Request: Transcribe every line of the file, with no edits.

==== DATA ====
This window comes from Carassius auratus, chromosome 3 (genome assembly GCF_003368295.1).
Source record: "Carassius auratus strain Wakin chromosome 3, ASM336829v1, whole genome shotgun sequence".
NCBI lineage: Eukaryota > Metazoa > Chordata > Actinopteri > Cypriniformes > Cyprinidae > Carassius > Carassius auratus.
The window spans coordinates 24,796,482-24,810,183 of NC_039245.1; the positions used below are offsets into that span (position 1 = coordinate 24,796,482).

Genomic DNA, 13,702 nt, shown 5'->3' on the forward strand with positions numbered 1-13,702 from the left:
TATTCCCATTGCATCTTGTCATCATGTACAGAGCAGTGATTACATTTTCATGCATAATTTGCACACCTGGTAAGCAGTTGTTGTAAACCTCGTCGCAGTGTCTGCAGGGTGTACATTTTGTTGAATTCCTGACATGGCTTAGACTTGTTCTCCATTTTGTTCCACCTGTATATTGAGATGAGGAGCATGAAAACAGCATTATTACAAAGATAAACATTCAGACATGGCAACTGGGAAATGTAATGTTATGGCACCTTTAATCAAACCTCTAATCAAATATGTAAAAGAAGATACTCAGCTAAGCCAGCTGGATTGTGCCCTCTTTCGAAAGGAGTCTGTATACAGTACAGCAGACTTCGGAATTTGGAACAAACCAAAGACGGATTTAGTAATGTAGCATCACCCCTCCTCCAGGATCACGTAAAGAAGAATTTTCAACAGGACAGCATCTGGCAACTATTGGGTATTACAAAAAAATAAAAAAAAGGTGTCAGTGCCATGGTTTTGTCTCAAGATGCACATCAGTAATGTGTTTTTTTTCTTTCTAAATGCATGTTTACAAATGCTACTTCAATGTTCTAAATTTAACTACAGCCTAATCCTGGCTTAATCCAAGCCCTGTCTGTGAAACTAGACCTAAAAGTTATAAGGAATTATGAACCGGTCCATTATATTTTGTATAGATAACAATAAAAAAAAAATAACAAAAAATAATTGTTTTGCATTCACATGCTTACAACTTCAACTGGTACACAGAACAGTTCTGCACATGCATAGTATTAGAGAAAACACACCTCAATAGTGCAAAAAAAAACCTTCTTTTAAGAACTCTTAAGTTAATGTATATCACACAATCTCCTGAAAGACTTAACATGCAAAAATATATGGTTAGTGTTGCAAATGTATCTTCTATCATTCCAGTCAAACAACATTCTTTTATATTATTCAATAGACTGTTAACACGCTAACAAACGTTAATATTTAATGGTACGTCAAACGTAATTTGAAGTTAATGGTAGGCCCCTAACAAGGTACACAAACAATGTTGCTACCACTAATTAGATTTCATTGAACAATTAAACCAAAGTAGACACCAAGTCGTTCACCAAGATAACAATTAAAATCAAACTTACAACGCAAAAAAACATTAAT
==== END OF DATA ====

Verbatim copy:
This window comes from Carassius auratus, chromosome 3 (genome assembly GCF_003368295.1).
Source record: "Carassius auratus strain Wakin chromosome 3, ASM336829v1, whole genome shotgun sequence".
NCBI lineage: Eukaryota > Metazoa > Chordata > Actinopteri > Cypriniformes > Cyprinidae > Carassius > Carassius auratus.
The window spans coordinates 24,796,482-24,810,183 of NC_039245.1; the positions used below are offsets into that span (position 1 = coordinate 24,796,482).

Genomic DNA, 13,702 nt, shown 5'->3' on the forward strand with positions numbered 1-13,702 from the left:
TATTCCCATTGCATCTTGTCATCATGTACAGAGCAGTGATTACATTTTCATGCATAATTTGCACACCTGGTAAGCAGTTGTTGTAAACCTCGTCGCAGTGTCTGCAGGGTGTACATTTTGTTGAATTCCTGACATGGCTTAGACTTGTTCTCCATTTTGTTCCACCTGTATATTGAGATGAGGAGCATGAAAACAGCATTATTACAAAGATAAACATTCAGACATGGCAACTGGGAAATGTAATGTTATGGCACCTTTAATCAAACCTCTAATCAAATATGTAAAAGAAGATACTCAGCTAAGCCAGCTGGATTGTGCCCTCTTTCGAAAGGAGTCTGTATACAGTACAGCAGACTTCGGAATTTGGAACAAACCAAAGACGGATTTAGTAATGTAGCATCACCCCTCCTCCAGGATCACGTAAAGAAGAATTTTCAACAGGACAGCATCTGGCAACTATTGGGTATTACAAAAAAATAAAAAAAAGGTGTCAGTGCCATGGTTTTGTCTCAAGATGCACATCAGTAATGTGTTTTTTTTCTTTCTAAATGCATGTTTACAAATGCTACTTCAATGTTCTAAATTTAACTACAGCCTAATCCTGGCTTAATCCAAGCCCTGTCTGTGAAACTAGACCTAAAAGTTATAAGGAATTATGAACCGGTCCATTATATTTTGTATAGATAACAATAAAAAAAAAATAACAAAAAATAATTGTTTTGCATTCACATGCTTACAACTTCAACTGGTACACAGAACAGTTCTGCACATGCATAGTATTAGAGAAAACACACCTCAATAGTGCAAAAAAAAACCTTCTTTTAAGAACTCTTAAGTTAATGTATATCACACAATCTCCTGAAAGACTTAACATGCAAAAATATATGGTTAGTGTTGCAAATGTATCTTCTATCATTCCAGTCAAACAACATTCTTTTATATTATTCAATAGACTGTTAACACGCTAACAAACGTTAATATTTAATGGTACGTCAAACGTAATTTGAAGTTAATGGTAGGCCCCTAACAAGGTACACAAACAATGTTGCTACCACTAATTAGATTTCATTGAACAATTAAACCAAAGTAGACACCAAGTCGTTCACCAAGATAACAATTAAAATCAAACTTACAACGCAAAAAAACATTAAT